Seattle’s Union Gospel Mission puts call out for Thanksgiving turkey donations amid shortage

Avian flu is spiking and experts say this year’s outbreak is on track to be the worst ever recorded. With Thanksgiving just weeks away, the scarcity will mean a price increase for shoppers, but even more so for charities who don’t need just one bird, but hundreds. 

Currently, Seattle’s Union Gospel Mission is hunting for 1,500 turkeys to feed the homeless and others who might need help putting food on the table this holiday.  

Early reports from charities elsewhere indicate they are spending three times their normal Thanksgiving budget. 

Ravon Johnson, the senior church partnership program manager at UGM, says the organization is hoping to bring in enough turkeys to feed at least 1,000 people or families this Thanksgiving. 

"We have a space that’s big enough for at least 1,500 turkeys," said Johnson. 

A large freezer is located in the Union Gospel Mission’s warehouse in Kent, where donations are stored and sorted.  

The mission may need more help than ever this year: the American Farm Bureau Federation reports that fresh, boneless turkey breast will cost 112% more than last year, at around $6.70. 

"What we do know is that there is a greater need. We are seeing that, we are having conversations with churches. We are having conversations with food banks, they are all talking about what the greater need there appears to be, what people are requesting from them," said Johnson.  

The US Department of Agriculture says the avian flu outbreak will also play a role in increasing prices and potentially causing shortages this fall. The USDA reports that the virus has killed about 6 million turkeys or around 14% of the US's population. The USDA estimates that the price per-pound of an eight to 16-pound turkey is $1.99-- up from $1.15 in 2021, a 73% increase.    

Despite the reports, the mission remains optimistic that the public will come through.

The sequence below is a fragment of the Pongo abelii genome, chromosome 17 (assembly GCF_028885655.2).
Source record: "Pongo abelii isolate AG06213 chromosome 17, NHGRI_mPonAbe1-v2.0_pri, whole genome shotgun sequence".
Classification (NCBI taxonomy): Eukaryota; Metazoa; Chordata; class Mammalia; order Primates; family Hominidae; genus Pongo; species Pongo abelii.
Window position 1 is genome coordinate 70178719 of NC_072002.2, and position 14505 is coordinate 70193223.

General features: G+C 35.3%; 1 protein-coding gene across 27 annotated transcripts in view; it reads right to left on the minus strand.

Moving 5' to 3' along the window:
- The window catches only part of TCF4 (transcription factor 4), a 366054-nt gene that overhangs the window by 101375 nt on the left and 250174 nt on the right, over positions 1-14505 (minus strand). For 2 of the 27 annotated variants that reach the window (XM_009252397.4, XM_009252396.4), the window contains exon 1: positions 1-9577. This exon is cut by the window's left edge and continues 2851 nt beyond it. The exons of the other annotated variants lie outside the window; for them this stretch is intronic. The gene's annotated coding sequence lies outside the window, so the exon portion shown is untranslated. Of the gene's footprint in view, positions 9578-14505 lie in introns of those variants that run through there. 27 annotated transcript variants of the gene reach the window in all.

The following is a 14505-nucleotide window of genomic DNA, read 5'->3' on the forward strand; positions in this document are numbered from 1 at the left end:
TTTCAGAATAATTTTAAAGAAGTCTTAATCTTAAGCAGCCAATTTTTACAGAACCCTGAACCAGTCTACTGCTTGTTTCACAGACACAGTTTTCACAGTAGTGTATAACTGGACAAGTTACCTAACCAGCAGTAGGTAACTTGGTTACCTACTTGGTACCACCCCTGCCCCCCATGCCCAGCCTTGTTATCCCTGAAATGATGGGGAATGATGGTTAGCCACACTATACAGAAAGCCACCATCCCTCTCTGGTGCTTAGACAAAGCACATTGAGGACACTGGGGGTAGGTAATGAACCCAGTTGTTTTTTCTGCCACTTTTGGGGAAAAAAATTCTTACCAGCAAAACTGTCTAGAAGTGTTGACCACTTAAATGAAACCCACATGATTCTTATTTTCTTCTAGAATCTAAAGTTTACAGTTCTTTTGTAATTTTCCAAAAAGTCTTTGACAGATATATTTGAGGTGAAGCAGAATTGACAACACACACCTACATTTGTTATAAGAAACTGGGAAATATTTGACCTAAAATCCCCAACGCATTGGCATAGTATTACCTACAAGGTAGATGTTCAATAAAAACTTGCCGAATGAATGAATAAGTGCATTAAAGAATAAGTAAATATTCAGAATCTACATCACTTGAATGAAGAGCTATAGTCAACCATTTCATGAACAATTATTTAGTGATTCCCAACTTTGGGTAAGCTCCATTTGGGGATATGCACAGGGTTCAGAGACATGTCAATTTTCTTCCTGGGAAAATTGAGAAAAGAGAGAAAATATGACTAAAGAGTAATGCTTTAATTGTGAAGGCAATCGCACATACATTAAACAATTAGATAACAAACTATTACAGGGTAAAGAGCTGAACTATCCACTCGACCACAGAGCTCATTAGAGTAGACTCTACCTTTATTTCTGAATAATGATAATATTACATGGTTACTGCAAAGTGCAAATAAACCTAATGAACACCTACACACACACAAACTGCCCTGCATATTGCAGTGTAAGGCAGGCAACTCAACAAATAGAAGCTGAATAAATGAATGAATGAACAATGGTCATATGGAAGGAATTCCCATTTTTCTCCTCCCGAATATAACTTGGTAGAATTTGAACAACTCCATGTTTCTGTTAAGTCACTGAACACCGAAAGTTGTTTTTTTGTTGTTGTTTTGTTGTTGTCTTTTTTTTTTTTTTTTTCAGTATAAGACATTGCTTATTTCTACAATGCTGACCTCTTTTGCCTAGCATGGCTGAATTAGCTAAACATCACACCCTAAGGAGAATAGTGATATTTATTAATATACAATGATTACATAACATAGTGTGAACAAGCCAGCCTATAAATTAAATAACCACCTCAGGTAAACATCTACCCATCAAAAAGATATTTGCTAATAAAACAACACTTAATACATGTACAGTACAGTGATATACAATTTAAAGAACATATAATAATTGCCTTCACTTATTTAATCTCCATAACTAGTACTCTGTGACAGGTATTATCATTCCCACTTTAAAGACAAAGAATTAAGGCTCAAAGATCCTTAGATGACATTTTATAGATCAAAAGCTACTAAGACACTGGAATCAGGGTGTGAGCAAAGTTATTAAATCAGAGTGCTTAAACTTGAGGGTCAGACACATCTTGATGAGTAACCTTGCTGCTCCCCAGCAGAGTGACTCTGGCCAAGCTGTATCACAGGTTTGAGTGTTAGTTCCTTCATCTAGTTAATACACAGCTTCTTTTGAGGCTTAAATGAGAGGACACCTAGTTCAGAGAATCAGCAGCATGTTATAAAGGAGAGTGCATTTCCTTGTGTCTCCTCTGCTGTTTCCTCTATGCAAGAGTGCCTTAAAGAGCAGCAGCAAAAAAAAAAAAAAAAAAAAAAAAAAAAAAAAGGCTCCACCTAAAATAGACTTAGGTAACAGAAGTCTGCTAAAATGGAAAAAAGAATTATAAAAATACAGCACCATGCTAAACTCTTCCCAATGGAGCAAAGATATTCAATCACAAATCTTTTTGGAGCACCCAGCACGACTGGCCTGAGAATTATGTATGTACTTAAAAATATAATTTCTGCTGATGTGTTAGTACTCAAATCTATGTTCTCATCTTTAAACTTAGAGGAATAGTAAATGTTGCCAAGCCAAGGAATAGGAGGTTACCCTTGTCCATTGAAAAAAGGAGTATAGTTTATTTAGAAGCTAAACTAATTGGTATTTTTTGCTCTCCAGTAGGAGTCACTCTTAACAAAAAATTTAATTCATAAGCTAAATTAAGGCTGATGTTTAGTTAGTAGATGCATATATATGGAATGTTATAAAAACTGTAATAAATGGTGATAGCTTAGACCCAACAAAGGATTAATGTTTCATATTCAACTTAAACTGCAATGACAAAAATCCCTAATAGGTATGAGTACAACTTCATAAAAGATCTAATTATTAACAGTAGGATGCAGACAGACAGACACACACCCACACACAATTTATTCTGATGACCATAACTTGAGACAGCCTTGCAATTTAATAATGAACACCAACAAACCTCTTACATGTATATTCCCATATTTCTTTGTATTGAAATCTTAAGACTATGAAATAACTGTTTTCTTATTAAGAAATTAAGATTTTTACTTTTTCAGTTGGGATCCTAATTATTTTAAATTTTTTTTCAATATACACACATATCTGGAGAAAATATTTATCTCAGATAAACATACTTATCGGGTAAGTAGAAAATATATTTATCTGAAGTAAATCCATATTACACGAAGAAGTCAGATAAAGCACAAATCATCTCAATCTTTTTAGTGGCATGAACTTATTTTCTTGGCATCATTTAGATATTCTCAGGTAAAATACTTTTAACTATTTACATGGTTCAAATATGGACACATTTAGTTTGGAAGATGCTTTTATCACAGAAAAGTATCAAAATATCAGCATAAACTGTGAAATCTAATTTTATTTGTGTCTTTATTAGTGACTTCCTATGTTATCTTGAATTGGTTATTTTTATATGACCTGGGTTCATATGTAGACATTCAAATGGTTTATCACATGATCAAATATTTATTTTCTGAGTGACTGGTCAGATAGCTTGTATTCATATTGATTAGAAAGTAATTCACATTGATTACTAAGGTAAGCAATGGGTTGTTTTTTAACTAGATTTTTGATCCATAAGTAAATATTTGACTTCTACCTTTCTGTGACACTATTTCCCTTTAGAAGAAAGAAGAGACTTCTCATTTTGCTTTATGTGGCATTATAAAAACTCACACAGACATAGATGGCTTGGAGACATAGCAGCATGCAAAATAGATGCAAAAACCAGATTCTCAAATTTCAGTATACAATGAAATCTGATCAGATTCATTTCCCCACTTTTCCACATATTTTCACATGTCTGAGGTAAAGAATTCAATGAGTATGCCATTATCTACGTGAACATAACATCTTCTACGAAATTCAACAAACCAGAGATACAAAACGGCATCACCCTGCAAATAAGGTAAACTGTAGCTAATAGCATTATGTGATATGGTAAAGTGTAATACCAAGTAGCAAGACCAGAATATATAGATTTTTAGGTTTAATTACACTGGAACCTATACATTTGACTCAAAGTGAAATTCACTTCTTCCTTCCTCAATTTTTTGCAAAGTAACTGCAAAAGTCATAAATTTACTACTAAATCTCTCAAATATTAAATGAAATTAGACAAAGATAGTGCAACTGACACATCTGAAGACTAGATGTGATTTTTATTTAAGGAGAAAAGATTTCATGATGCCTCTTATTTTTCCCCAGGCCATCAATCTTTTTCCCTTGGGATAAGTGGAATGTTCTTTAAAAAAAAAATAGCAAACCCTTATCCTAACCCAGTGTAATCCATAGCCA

"They say that there is a shortage, but we need the turkeys every year, so we are asking the public to help us provide these turkeys so we can cook them and provide these meals," said Johnson.

"They can eat a warm meal, get that home feeling, you know, and I think it’s great it’s awesome because a lot of people have nothing to eat out there," said Keith Oliver, the warehouse assistant at Men’s Downtown Seattle Shelter. 

Oliver previously served as a cook at the downtown Seattle men’s shelter and Anthony McInturff ate at a mission location for Thanksgiving while he was in a recovery program. They both believe in the power of generosity heading into the holiday season.

"I would say that, the gift is in receiving," said Anthony McInturff, a distribution center assistant.  "I have actually went through the Mission just about a year ago now.  I’m a mission employee. That took a little bit of time. I just continue to walk with the Lord, and he’s brought me this far." 

"The gift of giving, the gift of giving is to me, knowing that the other person is receiving. That’s a gift," said Oliver. 

"We want to make sure that no person who has a need, who is hungry, will go without a meal on Thanksgiving," said Johnson.

There are four locations where you can drop off the turkeys, including the warehouse in Kent.

"They can be dropped off in 4 different locations. Right here at the Seattle warehouse, at the downtown, at our historic men’s shelter location, women and children’s shelter on Othello St. or in Burien at our Riverton Men’s Recovery Center," said Johnson.